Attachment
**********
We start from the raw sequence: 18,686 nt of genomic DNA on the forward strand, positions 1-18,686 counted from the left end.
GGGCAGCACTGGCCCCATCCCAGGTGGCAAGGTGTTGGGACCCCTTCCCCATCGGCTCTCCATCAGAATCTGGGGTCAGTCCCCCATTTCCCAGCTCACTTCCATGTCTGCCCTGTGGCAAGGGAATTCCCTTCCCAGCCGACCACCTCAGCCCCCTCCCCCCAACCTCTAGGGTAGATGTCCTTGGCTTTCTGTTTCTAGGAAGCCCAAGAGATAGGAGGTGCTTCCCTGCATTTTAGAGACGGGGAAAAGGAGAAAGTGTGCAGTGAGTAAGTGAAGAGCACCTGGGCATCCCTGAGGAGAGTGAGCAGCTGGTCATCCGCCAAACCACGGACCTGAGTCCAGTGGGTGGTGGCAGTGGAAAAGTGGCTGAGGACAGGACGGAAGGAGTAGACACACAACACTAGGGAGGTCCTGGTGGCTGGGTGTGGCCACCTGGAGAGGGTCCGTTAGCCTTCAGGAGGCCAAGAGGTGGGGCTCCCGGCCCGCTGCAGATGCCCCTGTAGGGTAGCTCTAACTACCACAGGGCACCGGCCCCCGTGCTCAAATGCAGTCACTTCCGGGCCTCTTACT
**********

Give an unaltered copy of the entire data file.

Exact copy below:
We start from the raw sequence: 18,686 nt of genomic DNA on the forward strand, positions 1-18,686 counted from the left end.
GGGCAGCACTGGCCCCATCCCAGGTGGCAAGGTGTTGGGACCCCTTCCCCATCGGCTCTCCATCAGAATCTGGGGTCAGTCCCCCATTTCCCAGCTCACTTCCATGTCTGCCCTGTGGCAAGGGAATTCCCTTCCCAGCCGACCACCTCAGCCCCCTCCCCCCAACCTCTAGGGTAGATGTCCTTGGCTTTCTGTTTCTAGGAAGCCCAAGAGATAGGAGGTGCTTCCCTGCATTTTAGAGACGGGGAAAAGGAGAAAGTGTGCAGTGAGTAAGTGAAGAGCACCTGGGCATCCCTGAGGAGAGTGAGCAGCTGGTCATCCGCCAAACCACGGACCTGAGTCCAGTGGGTGGTGGCAGTGGAAAAGTGGCTGAGGACAGGACGGAAGGAGTAGACACACAACACTAGGGAGGTCCTGGTGGCTGGGTGTGGCCACCTGGAGAGGGTCCGTTAGCCTTCAGGAGGCCAAGAGGTGGGGCTCCCGGCCCGCTGCAGATGCCCCTGTAGGGTAGCTCTAACTACCACAGGGCACCGGCCCCCGTGCTCAAATGCAGTCACTTCCGGGCCTCTTACT